As horrorfilms go, The Ruins pretty much gives you what you came for: Hapless teens destined for body bags? Check. Creepy locale? Check. Deepening mystery and feeling of dread? Check. Gross-out gore? Check. Short running time? Check (thank god).
Adapting his own popular novel, Scott B. Smith (A Simple Plan) takes a potentially silly concept and turns it into something believably scary. Sure, the characters are puddle deep and their dialogue rarely rises above the mundane, but what makes this jungle-bound creepfest work are good actors, brisk pace and attention to detail.
Four American college students on vacation in Mexico hook up with a German tourist who tells them his archeologist brother has discovered a Mayan ruin; do they want to go check it out? Hell, yeah! So, with little more than a daypack, the groups treks into the jungle (along with a Greek tourist who doesn't last long enough to make an impression) and find the temple ... as well as the remnants of the archeologists' camp. Where'd they go? And why won't the well-armed natives who have encircled the ruin let them leave? And whose goddamned cell phone keeps ringing deep in the bowels of the pyramid?
Debut director Carter Smith wins at keeping things fresh and tense, especially when you consider the cast is mostly confined to 50 feet atop a ruined pyramid. He and writer Smith whip up tension by judiciously parceling out each horrific revelation while keeping the kids' decisions grounded in reality; they make some monumentally bad choices but not necessarily stupid ones. The ensuing violence (usually surgical), though decidedly gory at times, is more matter-of-fact than gratuitous. The movie strikes a good balance of showing enough to elicit gasps and squirms but cuts away when necessary.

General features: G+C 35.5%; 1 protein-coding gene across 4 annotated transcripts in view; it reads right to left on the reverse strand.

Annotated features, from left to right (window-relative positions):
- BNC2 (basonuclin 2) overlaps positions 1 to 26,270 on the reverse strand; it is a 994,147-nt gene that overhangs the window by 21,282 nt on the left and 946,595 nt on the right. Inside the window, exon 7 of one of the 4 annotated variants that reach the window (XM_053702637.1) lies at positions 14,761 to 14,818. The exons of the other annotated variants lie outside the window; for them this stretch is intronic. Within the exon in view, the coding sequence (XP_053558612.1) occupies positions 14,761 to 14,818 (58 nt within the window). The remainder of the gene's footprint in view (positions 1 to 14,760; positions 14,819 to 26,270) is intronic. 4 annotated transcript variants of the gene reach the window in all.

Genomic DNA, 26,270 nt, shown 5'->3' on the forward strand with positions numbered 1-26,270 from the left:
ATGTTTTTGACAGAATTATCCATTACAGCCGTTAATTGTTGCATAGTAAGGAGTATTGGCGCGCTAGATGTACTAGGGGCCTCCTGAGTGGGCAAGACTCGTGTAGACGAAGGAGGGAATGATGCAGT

More surprising is how good the actors are with their generically cardboard characters. Neither virtuous nor venal, they are convincingly ordinary — which does not make for much psychological complexity but roots things in the real world. Jena Malone (Into the Wild) keeps us engaged, though she's a mostly an unsympathetic protagonist, and Jonathan Tucker (The Black Donnellys) and Shawn Ashmore (The X-Men movies) are swell alpha-males. But it's Laura Ramsey who ends up shining as the endlessly tormented Stacy. Saddled with one horrible injury after another, her fear and pain are palpably believable, culminating in a merciful off-screen demise. Nothing in this young actress' dreck-filled résumé (Venom, The Covenant) would have suggested she could pull it off.
While The Ruins won't win awards or be all that memorable in a month, you could do much worse in this year of crappy horror flicks. It's a scary monster flick that twists things just enough to be interesting then gets the hell out of Dodge.
Jeff Meyers writes about film for Metro Times. Send comments to [email protected].
We welcome readers to submit letters regarding articles and content in Detroit Metro Times. Letters should be a minimum of 150 words, refer to content that has appeared on Detroit Metro Times, and must include the writer's full name, address, and phone number for verification purposes. No attachments will be considered. Writers of letters selected for publication will be notified via email. Letters may be edited and shortened for space.
Email us at [email protected].
Support Local Journalism.
Join the Detroit Metro Times Press Club
Local journalism is information. Information is power. And we believe everyone deserves access to accurate independent coverage of their community and state. Our readers helped us continue this coverage in 2020, and we are so grateful for the support.
Help us keep this coverage going in 2021. Whether it's a one-time acknowledgement of this article or an ongoing membership pledge, your support goes to local-based reporting from our small but mighty team.
Join the Metro Times Press Club for as little as $5 a month.